Paul's letter to the Romans is the most important of his letters because it includes a theological summary of the good news from God. William Tyndale, a sixteenth century Bible translator, said about it that it shone "a light on the whole Bible". A little later, John Calvin, the Swiss theologian, called it "an open door to the understanding of all the treasures of Scripture". Martin Luther called it "the chief book of the New Testament". J.B. Phillips in our own century called it "the gospel according to Paul".
Many people's lives have been changed through reading and studying Romans. In North Africa in 386 A.D. Augustine was converted as the Holy Spirit convicted him when he studied Romans 13:13-14. In Germany in 1513 A.D. Martin Luther's life was changed through reading Romans 1:17. Luther's Preface to Romans was instrumental in John Wesley's conversion to Christ in England in 1738; and in Japan in 1914, Tai’sei Michihata came to know Christ personally through a spiritual understanding of Romans 8:32. Besides these famous people, God through his Holy Spirit, has illumined the message of Romans to countless little known people of many lands and they have come to know God in a personal way through Jesus Christ.
The title, “To the Romans”, is found in Aleph ABC, the oldest Greek manuscript for the letter. We do not know if Paul gave it any title at all. Later manuscripts added The Epistle of Paul to the Romans. However, titles are not part of the inspired scripture itself. The epistle is put first in the manuscripts because it is the most important of all Paul's epistles. Its theme is the righteousness of God. Romans contains Paul's reinterpretation of the Old Testament in a unified, constructive and positive way. Paul sees clearly that the Jewish interpretation of the Law is mistaken. The Rabbinic interpretation makes the Law a way of salvation. The unity of the letter may be summed up in its concern for the righteousness of God. By using this formula Paul achieves the most direct confrontation of his new understanding of the Old Testament with that which he earlier maintained as a Pharisee. It helps to read the letter in its first century setting of conflict between the tradition of the elders and the early church's interpretation of the Old Testament, and to relate it to Paul's own experience of reorientation from synagogue to church, from zeal for the tradition of the elders to faith in Jesus Christ the Messiah.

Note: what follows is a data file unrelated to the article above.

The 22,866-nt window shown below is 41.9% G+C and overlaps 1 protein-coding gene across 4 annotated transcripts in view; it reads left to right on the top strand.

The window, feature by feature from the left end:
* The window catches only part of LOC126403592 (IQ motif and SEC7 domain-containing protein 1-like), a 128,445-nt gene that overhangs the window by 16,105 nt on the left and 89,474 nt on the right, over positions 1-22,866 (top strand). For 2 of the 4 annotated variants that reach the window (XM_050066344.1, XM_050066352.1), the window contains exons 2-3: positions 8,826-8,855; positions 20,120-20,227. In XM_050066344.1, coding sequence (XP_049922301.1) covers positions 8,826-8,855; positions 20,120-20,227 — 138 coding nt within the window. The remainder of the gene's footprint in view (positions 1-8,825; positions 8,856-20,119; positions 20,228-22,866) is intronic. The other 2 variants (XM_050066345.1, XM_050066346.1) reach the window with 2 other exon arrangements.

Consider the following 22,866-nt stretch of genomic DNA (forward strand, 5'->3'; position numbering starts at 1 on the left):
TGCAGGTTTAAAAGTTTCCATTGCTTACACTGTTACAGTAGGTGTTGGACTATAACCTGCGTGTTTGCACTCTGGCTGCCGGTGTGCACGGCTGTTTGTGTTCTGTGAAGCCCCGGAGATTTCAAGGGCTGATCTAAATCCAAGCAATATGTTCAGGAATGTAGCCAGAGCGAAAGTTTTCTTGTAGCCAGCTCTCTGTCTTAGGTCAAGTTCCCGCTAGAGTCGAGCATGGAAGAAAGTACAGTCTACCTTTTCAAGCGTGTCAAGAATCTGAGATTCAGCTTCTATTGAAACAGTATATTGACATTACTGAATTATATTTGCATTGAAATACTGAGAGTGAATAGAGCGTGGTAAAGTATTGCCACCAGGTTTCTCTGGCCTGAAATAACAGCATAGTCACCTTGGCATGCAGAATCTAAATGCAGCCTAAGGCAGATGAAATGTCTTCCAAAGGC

Before we start our study of this letter we need to note a few things about the writer himself. Many biographies have been written about Saul, a native of Tarsus, (now a city in Turkey), who became Paul the Apostle after his dramatic conversion on the main road near Damascus. He was traveling from Jerusalem to Damascus with instructions from the religious authorities in Jerusalem to arrest the followers of Jesus Christ. Suddenly Jesus revealed himself to him and he became his follower. Although he had never seen Jesus in the flesh he was recognized as an apostle. The account of Paul's missionary journeys can be found in the book which precedes Romans – the Acts of the Apostles, sometimes called the Acts of the Holy Spirit. It is the record of the establishment of the early church. Now we turn to the text of the letter to the Romans to see what Paul says about himself and also to study his teaching.
Paul's letter to the believers in Rome, the capital of the Roman Empire, was sent by the hand of Phoebe, a deaconess of the church at Cenchreae, the port for Corinth (Romans 16:1). Paul wrote it in contemporary Greek. The key verses of the letter are Romans 1:16-17. These should be learned by heart. The key word is righteousness.
- Chapters 1-5 deal with God's righteousness in relation to JUSTIFICATION
- Chapters 6-8 deal with God's righteousness in relation to SANCTIFICATION
- Chapters 9-11 deal with God's righteousness in relation to ELECTION
- Chapters 12-16 deal with God's righteousness in relation to CONDUCT
It would be good to read the whole letter through at one time. That is how we normally read letters. Romans 1:1-17 is the introduction to the letter. Write the answers to these questions on Romans 1:1-17:
- What three things does Paul write about himself? (Romans 1:1)
- What three things does Paul write about the gospel? (Romans 1:2-3)
- What three things does Paul write about the believers in Rome? (Romans 1:6-7)